Scatter for cover

Airport luggage screeners may soon have a tool at their disposal that combines 3D imagery with the ability to highlight any dangerous substances being carried on to a flight.

The tool, the world’s first scatter-enhanced 3D X-ray scanner, is being developed by researchers from Cranfield and Nottingham Trent Universities. The Home Office scientific development branch and the US Department of Homeland Security are also involved.

The team intends to combine scattered X-ray signals with high-resolution 3D X-ray images to give baggage screeners previously unseen information regarding luggage size, shape and chemical composition of the contents contained therein.

To bring the idea to fruition, new compound semiconductor sensors will have to be developed that are capable of directly detecting X-rays. The signal contributions from the sensors will then combine to provide images to the luggage screener.



Material analysis

Scattered X-ray imaging can provide scientists with precise information about a material’s composition. The crystal lattice structure of a material scatters the X-ray as it passes through and this scattering tells scientists exactly what the material is made up of.

‘If you take a picture of a suitcase to see the contents, one of the difficulties is seeing what the materials are,’ said Prof Keith Rogers of Cranfield University. ‘To get that final jigsaw piece that definitively defines the material you need to go to the scattered information.’

He added: ‘Scattering is a well used forensic tool used for testing many things, from the authenticity of paintings to fundamental studies of bone material.’

The two X-ray techniques have not been combined for a single use before. Previously, efforts have concentrated on separating one form of X-ray from the other to give a clearer picture or X-ray analysis.

For the project to be successful, the strength of scattered radiation signals need to be increased.

‘We have a brand new concept which increases the signal,’ said Prof Paul Evans of Nottingham Trent University.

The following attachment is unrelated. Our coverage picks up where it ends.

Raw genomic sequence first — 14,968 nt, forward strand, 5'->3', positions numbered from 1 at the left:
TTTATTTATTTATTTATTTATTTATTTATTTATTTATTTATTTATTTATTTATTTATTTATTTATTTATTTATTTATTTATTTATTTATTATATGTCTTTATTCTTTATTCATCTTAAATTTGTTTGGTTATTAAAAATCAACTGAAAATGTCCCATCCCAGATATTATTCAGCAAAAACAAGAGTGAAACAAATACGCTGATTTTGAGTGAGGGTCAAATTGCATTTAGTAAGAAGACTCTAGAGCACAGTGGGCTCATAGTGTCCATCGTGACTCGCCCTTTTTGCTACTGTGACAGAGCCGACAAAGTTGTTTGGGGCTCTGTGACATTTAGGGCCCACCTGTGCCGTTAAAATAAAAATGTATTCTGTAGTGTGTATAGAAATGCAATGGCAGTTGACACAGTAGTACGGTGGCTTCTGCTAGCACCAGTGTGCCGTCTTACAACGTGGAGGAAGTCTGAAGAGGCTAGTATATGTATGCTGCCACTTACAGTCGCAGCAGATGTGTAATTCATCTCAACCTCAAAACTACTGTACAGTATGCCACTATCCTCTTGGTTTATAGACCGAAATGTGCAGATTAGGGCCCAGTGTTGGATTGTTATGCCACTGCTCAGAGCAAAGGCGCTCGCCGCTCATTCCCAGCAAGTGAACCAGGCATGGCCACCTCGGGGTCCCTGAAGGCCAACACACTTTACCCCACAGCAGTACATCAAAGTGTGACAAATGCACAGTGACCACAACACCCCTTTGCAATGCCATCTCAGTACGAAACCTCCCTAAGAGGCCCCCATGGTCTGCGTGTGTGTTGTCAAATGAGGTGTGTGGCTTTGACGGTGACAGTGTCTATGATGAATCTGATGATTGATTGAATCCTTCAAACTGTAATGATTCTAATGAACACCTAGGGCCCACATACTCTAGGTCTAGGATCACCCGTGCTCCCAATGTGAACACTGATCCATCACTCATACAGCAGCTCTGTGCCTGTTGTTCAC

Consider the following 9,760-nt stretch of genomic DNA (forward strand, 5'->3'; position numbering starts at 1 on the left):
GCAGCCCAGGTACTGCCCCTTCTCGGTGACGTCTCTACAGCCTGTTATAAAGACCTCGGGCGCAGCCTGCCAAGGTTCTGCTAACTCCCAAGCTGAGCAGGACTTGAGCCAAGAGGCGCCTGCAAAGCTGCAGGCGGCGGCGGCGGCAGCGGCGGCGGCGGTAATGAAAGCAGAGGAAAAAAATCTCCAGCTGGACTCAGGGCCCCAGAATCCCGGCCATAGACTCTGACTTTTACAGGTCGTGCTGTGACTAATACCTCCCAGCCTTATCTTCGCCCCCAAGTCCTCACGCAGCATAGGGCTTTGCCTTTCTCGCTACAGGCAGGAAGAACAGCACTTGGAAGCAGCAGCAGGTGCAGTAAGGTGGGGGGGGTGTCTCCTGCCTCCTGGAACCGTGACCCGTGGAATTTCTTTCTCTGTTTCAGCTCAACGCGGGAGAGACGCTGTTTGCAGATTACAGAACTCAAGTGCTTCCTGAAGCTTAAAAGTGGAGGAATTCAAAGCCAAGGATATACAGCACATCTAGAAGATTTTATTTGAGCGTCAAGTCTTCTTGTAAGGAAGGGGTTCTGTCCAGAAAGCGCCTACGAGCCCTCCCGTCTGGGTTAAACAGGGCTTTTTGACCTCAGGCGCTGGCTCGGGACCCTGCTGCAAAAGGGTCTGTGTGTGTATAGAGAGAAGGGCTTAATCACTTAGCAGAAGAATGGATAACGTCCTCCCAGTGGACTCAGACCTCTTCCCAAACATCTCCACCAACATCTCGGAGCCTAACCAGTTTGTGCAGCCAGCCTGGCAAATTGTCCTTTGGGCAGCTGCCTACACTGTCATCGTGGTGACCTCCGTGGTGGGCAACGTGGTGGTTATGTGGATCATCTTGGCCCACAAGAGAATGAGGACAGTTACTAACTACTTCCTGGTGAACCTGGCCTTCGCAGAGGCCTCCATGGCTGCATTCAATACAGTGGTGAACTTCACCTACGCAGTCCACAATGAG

‘New imaging geometry is driving it and we will be able to produce new types of 3D screening to identify and discriminate materials. It will replace the current technique of colouring groups of elements which is, scientifically, wholly inaccurate.’

Improved imaging geometry is made possible by the configuration and arrangement of sensors containing compound semiconductors in single crystal form. Combined correctly, they will collect far more signals than previously possible.

Evans believes the stronger signal will speed up security checks at airports, allowing luggage to be screened in about five seconds.

This will be particularly welcomed at airports such as Heathrow International, which processes 68 million passengers each year.

Similarly, the technology could be employed in any industry where high-volume inspection is required. Evans believes that applications for the technology could go even further.

‘This system might also be able to compete with CAT scans, giving 3D X-rays, but without the rotating and spinning masses which make them very expensive to make and maintain,’ he said.

Rogers added: ‘It will have a huge impact not just on security but on medicine and engineering. The potential is really enormous.

‘Some of the work we have done has shown that the scattered information does provide very valuable markers for cancer. With this we have got a very good chance of making a good diagnosis.

‘It could also be used for a lot of non-destructive testing for engineering.’